With coves of golden sand and bright blue water hidden among pine-covered hills and vineyards, Arrábida Natural Park (Parque Natural da Arrábida) in Portugal is a hidden gem for nature lovers. The beaches are the main draw, but the park also attracts hikers and photographers, who come to explore the landscape and enjoy the panoramic views.
About 30 miles (50 kilometers) south of Portugal’s capital city of Lisbon, Arrábida Natural Park stretches along the Atlantic coast from the town of Sesimbra in the west to Setúbal in the east. The landscape is dotted with villages, vineyards, monasteries, and forts, as well as a number of unspoiled beaches. One of the most popular is Portinho da Arrábida, with its couple of beachside restaurants and calm waters ideal for swimming or paddleboarding.
A little harder to get to—it’s only accessible on foot—is pristine, uncrowded Galapinhos Beach, which means “little Galapagos” in Portuguese. For keen hikers, the town of Pamela is a popular setting out point for walks in the area. Many all-day tours from Lisbon combine a visit to Arrábida beaches with local wine tasting, and some include time on a boat or private yacht.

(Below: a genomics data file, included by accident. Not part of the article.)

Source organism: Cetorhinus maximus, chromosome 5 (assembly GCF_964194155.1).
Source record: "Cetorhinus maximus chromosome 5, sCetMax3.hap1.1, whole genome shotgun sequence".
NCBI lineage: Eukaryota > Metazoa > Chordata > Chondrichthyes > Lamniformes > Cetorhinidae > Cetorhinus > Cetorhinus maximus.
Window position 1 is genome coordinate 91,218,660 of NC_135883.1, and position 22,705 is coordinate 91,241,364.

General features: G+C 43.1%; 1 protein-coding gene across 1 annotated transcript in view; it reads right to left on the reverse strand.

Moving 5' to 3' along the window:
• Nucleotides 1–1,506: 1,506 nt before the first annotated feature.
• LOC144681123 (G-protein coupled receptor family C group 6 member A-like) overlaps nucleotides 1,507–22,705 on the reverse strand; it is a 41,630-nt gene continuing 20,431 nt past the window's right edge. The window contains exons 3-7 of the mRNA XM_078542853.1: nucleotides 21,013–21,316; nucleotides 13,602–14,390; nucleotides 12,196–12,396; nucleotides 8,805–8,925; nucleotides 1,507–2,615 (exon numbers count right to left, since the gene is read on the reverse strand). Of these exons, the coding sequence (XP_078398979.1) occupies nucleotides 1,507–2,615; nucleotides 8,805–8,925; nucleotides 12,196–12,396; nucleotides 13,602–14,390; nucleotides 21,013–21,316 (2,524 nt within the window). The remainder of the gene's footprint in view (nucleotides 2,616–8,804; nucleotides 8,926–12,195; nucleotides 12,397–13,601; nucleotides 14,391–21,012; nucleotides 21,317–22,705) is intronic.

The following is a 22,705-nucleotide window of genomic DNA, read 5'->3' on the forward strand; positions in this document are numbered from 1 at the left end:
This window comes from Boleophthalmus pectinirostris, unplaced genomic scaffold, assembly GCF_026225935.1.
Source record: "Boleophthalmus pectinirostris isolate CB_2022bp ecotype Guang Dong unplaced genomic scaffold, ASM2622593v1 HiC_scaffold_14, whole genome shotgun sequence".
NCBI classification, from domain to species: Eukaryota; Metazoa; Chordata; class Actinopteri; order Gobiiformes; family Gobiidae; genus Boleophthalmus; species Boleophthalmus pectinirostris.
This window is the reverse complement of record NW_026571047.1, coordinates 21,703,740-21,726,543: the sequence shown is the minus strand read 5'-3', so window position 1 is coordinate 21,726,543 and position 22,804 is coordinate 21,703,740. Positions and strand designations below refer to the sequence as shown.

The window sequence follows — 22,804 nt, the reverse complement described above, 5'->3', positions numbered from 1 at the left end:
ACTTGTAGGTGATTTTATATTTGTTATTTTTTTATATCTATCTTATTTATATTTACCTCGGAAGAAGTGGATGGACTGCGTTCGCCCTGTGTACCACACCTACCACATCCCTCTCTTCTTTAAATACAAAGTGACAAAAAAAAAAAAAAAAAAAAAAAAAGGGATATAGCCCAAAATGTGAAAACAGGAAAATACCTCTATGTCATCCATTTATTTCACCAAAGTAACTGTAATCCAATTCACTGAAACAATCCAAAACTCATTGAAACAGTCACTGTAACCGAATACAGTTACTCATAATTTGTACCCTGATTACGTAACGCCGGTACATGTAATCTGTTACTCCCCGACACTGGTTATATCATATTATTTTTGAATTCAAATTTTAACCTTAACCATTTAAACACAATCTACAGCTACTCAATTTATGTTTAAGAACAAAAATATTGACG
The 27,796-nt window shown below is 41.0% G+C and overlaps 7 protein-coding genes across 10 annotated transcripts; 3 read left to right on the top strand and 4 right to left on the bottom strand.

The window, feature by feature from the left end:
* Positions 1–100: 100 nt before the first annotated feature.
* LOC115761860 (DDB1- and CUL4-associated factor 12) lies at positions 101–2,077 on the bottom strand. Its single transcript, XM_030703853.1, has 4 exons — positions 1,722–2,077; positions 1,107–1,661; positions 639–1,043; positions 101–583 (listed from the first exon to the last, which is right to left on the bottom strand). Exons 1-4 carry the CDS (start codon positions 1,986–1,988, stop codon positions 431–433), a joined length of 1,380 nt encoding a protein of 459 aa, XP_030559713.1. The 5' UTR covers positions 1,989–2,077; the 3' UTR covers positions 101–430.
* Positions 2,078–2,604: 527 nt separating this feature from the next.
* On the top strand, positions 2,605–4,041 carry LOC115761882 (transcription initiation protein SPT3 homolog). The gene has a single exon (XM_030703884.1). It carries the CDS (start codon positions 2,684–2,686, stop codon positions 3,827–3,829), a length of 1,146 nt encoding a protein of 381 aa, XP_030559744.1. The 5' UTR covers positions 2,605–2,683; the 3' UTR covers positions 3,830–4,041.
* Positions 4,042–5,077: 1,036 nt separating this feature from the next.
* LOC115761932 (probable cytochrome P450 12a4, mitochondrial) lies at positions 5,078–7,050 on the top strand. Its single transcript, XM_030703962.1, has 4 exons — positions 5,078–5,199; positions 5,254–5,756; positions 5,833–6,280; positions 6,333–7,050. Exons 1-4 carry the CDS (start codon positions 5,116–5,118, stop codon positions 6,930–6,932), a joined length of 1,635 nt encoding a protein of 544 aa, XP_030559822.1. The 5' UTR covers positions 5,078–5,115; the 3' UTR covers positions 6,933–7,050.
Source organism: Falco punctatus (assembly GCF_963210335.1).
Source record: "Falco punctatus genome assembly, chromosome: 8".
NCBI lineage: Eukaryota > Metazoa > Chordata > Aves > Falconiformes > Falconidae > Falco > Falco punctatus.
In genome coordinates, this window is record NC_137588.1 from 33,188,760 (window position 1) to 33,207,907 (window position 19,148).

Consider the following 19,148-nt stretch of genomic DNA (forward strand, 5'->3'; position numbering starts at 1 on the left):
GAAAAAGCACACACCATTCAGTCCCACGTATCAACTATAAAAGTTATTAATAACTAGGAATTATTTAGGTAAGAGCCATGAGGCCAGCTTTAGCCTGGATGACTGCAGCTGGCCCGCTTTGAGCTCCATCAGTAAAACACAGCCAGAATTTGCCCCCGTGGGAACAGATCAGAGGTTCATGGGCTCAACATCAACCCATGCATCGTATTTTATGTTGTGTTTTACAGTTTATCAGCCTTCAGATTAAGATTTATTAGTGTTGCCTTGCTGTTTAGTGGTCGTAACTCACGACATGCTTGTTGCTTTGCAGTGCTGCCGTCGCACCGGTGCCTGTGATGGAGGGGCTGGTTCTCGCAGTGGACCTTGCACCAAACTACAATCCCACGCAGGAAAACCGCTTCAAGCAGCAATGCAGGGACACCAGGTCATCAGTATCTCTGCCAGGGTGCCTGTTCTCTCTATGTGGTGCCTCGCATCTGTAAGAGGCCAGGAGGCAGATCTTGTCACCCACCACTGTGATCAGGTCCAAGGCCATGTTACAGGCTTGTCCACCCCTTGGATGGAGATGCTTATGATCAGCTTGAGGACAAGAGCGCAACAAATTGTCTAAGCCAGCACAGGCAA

Things to Know Before You Go
Several of the beaches in Arrábida Natural Park are only accessible on foot.
There is no entrance fee to access the park.
Parking can be limited on summer weekends and holidays.
Hikes in the region are best suited to active travelers.
How to Get There
Arrábida Natural Park is located south of Lisbon on Portugal’s Atlantic Coast. Given the lack of public transit in the area, access to the park is by car, taxi, or as part of a guided tour with transport provided. There is parking at several of the beaches including Portinho da Arrábida and Figueirinha, and also in the town of Pamela, where several trailheads are located. Some beaches are only accessible by foot or boat, so check before you travel.
When to Get There
Arrábida Natural Park is open to visitors all year round. For hiking, the best times to visit are spring and fall, as the weather can get very hot in summer, while the beaches draw the most visitors in June, July, and August.
The Town of Sesimbra
A sleepy fishing village on the western edge of the park, Sesimbra transforms into a bustling resort in the summer months, welcoming visitors from all across Europe. With beachfront restaurants and cafés, and calm (but cold!) waters suited to both swimming and water sports such as paddleboarding and kayaking, it’s a popular destination, and can be combined with a trip to Lisbon.